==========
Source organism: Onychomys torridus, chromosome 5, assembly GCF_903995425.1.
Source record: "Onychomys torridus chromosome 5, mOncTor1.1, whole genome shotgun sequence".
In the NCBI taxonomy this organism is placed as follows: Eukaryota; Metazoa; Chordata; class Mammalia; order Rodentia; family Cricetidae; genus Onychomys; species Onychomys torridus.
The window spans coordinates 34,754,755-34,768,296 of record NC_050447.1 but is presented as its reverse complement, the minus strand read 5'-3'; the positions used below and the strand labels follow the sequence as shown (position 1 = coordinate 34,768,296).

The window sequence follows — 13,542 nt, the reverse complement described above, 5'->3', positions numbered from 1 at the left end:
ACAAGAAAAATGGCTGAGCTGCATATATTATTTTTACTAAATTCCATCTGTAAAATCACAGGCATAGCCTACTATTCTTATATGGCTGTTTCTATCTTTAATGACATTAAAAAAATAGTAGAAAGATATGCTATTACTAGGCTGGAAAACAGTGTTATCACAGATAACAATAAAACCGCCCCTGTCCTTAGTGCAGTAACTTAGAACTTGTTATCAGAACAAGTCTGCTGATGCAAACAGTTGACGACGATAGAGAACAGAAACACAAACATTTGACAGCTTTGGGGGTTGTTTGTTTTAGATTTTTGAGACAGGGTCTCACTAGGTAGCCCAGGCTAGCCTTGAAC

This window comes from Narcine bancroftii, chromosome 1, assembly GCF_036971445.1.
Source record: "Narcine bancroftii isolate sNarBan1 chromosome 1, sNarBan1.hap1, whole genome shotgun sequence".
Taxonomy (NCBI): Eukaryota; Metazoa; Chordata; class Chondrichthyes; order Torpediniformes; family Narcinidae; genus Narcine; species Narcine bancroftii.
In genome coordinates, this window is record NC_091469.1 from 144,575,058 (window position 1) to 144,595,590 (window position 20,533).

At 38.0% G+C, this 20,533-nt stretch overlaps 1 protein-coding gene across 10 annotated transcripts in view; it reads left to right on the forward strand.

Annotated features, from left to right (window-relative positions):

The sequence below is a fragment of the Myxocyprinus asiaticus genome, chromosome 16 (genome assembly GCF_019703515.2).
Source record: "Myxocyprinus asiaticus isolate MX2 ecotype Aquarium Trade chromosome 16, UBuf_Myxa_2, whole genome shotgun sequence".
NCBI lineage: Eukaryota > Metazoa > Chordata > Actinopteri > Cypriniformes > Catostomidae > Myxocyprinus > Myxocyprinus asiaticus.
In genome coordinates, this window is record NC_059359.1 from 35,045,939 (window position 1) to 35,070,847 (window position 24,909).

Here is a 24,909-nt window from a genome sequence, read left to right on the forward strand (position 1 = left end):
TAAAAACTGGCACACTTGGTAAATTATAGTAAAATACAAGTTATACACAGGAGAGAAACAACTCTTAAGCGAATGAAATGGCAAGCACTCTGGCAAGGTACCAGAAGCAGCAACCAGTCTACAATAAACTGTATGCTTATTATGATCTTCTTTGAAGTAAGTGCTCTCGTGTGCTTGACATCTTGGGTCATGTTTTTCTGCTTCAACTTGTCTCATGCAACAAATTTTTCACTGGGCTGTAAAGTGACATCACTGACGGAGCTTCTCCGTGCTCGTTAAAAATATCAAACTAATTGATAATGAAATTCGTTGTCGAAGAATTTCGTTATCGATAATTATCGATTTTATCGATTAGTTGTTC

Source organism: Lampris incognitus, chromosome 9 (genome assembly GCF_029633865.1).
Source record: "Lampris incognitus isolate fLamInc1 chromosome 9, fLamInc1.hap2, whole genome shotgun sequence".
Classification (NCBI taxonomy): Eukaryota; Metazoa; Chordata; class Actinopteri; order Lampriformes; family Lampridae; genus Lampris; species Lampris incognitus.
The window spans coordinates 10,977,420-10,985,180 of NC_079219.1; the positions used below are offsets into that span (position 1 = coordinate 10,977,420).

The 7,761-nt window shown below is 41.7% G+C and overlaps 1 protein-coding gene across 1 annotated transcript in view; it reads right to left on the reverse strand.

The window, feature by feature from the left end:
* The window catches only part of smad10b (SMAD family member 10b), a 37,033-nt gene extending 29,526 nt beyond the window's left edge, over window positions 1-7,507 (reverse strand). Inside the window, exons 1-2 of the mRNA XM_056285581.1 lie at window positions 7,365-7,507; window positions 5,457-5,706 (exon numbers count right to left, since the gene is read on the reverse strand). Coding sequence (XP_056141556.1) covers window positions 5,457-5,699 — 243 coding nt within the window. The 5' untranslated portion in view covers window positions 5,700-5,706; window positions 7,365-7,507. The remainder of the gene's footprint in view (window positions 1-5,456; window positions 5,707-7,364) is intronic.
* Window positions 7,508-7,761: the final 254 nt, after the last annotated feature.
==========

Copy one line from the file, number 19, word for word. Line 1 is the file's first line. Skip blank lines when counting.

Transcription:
Source organism: Lampris incognitus, chromosome 9 (genome assembly GCF_029633865.1).